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Thanks for reminding me. While im technically due in september, due to my high risk pregnancy, they dont tihnk Ill make it far past 35 and most likely a c-section as this baby wants to be breech (extreme excess of amnio fluid, baby is enjoying his big swimming pool :) So it is time to feed my deep freezer in the garage (and dig out the really old stuff). I prefer to make vegan veggie bean soups, like pinto bean and yam soup, split pea, maybe a quinoa soup too. Going to start digging through recipes and figure out stuff. Maybe ill get saucy and toss in a yam enchilladas or eggplant lasagna (using eggplant instead of pasta..  I have some ready in my garden).

 

On the GF noodle note, I dont remember if they have lasagna noodles, but my favorite GF pasta is Tinkyada! Hands down. I have fed it to people to had no idea it was GF and had many compliments.


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#9 of 41 Old 07-15-2011, 05:51 PM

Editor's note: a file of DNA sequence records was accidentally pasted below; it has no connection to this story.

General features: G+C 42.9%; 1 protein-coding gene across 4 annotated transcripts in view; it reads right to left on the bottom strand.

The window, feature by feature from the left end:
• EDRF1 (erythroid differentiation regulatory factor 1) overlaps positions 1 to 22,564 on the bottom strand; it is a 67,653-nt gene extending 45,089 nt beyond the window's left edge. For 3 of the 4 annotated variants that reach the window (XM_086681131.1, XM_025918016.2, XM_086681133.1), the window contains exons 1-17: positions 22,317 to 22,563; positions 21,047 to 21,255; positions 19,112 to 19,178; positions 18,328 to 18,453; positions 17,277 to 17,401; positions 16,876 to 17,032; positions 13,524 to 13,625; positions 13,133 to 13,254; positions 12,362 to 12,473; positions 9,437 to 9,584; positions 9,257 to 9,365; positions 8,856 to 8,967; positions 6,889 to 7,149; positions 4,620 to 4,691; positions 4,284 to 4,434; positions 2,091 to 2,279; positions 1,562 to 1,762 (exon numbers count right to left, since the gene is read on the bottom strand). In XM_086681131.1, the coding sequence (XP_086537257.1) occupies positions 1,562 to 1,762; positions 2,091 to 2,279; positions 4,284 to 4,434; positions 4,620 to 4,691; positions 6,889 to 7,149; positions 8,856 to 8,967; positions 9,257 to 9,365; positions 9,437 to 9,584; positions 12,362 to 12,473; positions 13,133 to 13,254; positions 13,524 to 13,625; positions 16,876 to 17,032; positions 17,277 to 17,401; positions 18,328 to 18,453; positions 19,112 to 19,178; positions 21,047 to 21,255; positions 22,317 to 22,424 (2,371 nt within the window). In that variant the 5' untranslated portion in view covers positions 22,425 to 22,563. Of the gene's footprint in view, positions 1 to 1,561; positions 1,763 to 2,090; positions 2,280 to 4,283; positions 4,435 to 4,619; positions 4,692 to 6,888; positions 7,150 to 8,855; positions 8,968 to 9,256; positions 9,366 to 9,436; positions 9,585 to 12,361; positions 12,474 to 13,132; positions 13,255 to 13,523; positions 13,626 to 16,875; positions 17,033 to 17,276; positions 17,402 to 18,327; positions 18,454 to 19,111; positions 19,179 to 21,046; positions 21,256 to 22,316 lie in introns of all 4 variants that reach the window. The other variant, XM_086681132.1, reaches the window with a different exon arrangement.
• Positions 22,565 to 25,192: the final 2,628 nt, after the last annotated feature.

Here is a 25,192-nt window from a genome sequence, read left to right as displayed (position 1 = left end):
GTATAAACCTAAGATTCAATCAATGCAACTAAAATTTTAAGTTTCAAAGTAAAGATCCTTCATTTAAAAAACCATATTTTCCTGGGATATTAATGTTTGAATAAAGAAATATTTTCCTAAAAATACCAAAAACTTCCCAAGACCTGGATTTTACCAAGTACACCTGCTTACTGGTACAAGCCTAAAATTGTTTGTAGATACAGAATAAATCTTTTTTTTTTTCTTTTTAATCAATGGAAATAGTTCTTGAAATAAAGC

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Oh, and ill probably make some soy free vegan burgers from scratch and bust out the food saver!


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#10 of 41 Old 07-15-2011, 05:52 PM
 
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Lasagna noodles- we don't have a Whole Foods nearby, but we do have Wegmans.  :)  Tinkyada and DeBoles both make decent gluten free lasagna noodles (not sure if they contain egg however).  They're not as cheap as regular lasagna noodles, so lasagna is a "special meal" now, but that's ok.  Just make sure you experiment a bit with the gfree noodles if you're making this as a gift... they can be tricky to get "right".